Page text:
Bringing an item to a physical location for a no-box return can be much more convenient for customers than packaging the item up for a mail-in return.

‘Returnless’ or ‘keep it’ returns

Given the expense and fraud associated with mail-in returns, some retailers are opting to allow customers to keep “returned” items and still receive full or partial refunds for lower-priced products.

Returnless approaches to retail returns can be a fit for small, low-cost, or hard-to-package items for which shipping may cost as much or more than the products (or getting the products to a store or third-party location isn’t feasible). Retailers with returnless approaches to online retail returns should establish certain rules or criteria, such as a price limit, for which products are eligible and which are not.

Processing fewer returns

Processing fewer returns overall is a goal for most businesses, and a few efforts can help. Providing clear product imagery and detailed, accurate product descriptions, for example, can help online shoppers get their orders right the first time.

Modifying their return policies can also help retailers reduce return rates. It’s advantageous for retailers to be upfront about their return policies and consider return parameters like return window, offering store credit or a cash refund, and if they’re willing to allow returns on discounted items at all. Before shortening return windows or limiting returns only to certain items, however, retailers should consider the potential impact that such policy changes can have on customer satisfaction.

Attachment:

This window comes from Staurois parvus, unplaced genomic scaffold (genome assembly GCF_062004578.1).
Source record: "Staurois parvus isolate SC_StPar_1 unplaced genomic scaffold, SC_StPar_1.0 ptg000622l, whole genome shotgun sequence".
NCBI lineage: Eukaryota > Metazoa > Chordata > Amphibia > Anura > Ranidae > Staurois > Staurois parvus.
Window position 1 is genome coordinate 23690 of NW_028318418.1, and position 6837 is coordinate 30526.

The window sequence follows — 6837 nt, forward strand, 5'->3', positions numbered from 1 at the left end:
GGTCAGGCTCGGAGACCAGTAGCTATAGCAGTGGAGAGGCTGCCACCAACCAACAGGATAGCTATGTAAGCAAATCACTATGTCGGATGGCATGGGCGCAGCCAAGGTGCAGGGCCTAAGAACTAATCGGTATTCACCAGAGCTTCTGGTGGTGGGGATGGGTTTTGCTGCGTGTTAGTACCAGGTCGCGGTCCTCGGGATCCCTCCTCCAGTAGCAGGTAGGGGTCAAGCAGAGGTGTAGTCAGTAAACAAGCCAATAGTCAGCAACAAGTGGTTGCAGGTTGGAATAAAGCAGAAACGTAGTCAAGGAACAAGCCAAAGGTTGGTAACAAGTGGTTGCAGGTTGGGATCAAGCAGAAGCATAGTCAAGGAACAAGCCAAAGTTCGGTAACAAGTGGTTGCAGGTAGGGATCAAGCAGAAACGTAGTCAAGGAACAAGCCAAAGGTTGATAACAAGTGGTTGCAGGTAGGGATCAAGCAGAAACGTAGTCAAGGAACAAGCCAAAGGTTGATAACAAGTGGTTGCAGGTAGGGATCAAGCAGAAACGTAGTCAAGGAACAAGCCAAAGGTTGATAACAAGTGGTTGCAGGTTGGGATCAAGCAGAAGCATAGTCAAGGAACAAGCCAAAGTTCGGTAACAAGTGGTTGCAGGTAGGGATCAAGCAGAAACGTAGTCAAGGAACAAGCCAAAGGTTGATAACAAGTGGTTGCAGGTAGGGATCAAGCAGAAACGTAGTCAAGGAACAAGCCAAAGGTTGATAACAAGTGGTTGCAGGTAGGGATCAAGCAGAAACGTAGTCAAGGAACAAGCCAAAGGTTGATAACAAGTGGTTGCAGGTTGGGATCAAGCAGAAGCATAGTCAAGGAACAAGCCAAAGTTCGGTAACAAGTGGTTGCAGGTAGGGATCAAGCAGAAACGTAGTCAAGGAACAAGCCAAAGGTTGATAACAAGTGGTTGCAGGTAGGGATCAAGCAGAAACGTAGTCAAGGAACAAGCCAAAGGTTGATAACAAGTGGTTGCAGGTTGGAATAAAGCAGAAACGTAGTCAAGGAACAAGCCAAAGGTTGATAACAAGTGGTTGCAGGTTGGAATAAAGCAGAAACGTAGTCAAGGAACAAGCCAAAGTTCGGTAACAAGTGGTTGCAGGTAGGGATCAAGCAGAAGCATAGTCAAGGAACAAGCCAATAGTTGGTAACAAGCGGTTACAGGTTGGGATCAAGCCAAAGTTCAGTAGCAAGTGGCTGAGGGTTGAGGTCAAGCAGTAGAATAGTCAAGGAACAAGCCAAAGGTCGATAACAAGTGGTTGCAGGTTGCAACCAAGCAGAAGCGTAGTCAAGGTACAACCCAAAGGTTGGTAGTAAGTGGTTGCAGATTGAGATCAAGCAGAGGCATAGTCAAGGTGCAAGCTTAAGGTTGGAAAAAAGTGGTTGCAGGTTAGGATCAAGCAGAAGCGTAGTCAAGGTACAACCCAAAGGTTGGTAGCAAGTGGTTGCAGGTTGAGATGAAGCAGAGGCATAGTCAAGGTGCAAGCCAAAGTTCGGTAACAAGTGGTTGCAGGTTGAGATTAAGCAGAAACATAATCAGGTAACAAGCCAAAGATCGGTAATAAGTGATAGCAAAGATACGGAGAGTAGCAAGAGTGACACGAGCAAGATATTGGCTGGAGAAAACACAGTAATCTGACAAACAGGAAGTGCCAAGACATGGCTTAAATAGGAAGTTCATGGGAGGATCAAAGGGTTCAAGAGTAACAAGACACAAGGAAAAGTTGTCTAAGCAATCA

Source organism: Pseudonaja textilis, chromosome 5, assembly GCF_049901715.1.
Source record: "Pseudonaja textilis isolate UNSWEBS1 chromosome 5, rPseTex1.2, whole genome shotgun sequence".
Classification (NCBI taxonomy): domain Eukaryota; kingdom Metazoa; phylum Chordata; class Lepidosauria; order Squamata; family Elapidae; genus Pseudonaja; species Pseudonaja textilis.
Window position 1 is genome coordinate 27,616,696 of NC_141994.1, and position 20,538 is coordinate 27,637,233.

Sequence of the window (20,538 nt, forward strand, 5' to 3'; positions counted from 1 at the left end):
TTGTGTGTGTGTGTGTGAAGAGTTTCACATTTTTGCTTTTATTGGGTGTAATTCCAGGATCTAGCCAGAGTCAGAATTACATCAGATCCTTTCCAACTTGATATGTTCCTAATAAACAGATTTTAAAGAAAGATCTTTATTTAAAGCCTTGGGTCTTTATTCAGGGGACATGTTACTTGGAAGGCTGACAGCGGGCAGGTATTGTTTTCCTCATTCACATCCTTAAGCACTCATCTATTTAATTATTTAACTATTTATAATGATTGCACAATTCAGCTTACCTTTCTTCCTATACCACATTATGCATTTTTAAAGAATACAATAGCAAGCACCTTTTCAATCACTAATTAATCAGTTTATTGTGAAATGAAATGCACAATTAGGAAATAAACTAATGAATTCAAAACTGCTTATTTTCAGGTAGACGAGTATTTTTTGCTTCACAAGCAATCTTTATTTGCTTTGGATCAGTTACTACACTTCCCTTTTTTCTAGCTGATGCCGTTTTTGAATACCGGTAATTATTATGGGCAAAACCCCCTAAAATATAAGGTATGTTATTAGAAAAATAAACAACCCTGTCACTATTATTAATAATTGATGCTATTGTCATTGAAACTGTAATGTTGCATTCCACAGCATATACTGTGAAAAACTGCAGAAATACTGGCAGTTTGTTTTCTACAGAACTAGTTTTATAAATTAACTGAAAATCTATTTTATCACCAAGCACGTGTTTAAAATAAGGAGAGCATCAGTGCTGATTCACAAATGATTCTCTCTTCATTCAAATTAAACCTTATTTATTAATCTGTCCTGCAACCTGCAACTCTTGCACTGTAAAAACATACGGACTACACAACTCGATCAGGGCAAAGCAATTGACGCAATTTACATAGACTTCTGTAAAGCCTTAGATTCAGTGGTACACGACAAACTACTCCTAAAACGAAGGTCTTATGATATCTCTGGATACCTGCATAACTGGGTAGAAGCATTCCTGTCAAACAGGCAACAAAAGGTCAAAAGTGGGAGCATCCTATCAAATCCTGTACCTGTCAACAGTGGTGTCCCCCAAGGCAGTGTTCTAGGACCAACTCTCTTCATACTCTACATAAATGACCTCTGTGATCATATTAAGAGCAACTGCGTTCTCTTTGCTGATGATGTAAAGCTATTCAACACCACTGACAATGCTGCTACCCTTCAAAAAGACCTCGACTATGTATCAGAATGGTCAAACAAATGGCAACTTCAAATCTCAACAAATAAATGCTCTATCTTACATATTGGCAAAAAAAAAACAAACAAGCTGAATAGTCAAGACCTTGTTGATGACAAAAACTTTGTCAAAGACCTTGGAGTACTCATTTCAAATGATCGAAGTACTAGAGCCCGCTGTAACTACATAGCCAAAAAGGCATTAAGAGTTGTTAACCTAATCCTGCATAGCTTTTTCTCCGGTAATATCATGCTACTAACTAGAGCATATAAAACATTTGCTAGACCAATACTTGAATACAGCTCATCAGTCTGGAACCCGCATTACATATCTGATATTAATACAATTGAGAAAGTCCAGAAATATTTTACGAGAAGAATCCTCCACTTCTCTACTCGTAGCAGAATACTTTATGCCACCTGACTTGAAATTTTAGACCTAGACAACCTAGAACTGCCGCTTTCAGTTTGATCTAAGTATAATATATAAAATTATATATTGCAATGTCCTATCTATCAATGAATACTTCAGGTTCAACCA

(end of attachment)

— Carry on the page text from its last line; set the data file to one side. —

And while online shopping is here to stay, retailers ultimately benefit from increasing in-store shopping. A full 63% of consumers surveyed in the Square 2024 Future of Retail report say they typically shop in-store, versus 37% who shop online. Consumers reported their number one reason for wanting to shop in-store rather than online is to see, touch, or try before buying (66%), which can reduce return rates.

Customers want return options, and the right mix differs for every business. 

Especially for retailers with stores, offering in-person returns is important to satisfying customers while protecting margins and capitalizing on consumers’ continued affinity for in-person shopping. According to the Square 2024 Future of Retail report, more than half (51%) of retailers are planning to focus on enhancing the in-store experience in the next 12 months. Making in-store returns easier should be part of that focus

To learn about the strategies retail businesses plan to use to stay competitive in 2024 and more, download the Square 2024 Future of Retail report.

Madelyn Young
Madelyn Young is a Brooklyn-based writer covering business-, finance-, and technology-related topics. Prior to going freelance in 2018, Madelyn spent ten years as an in-house writer and editor for various B2B startups, agencies, and media companies – first in Cleveland, OH, then Miami, FL, then NYC.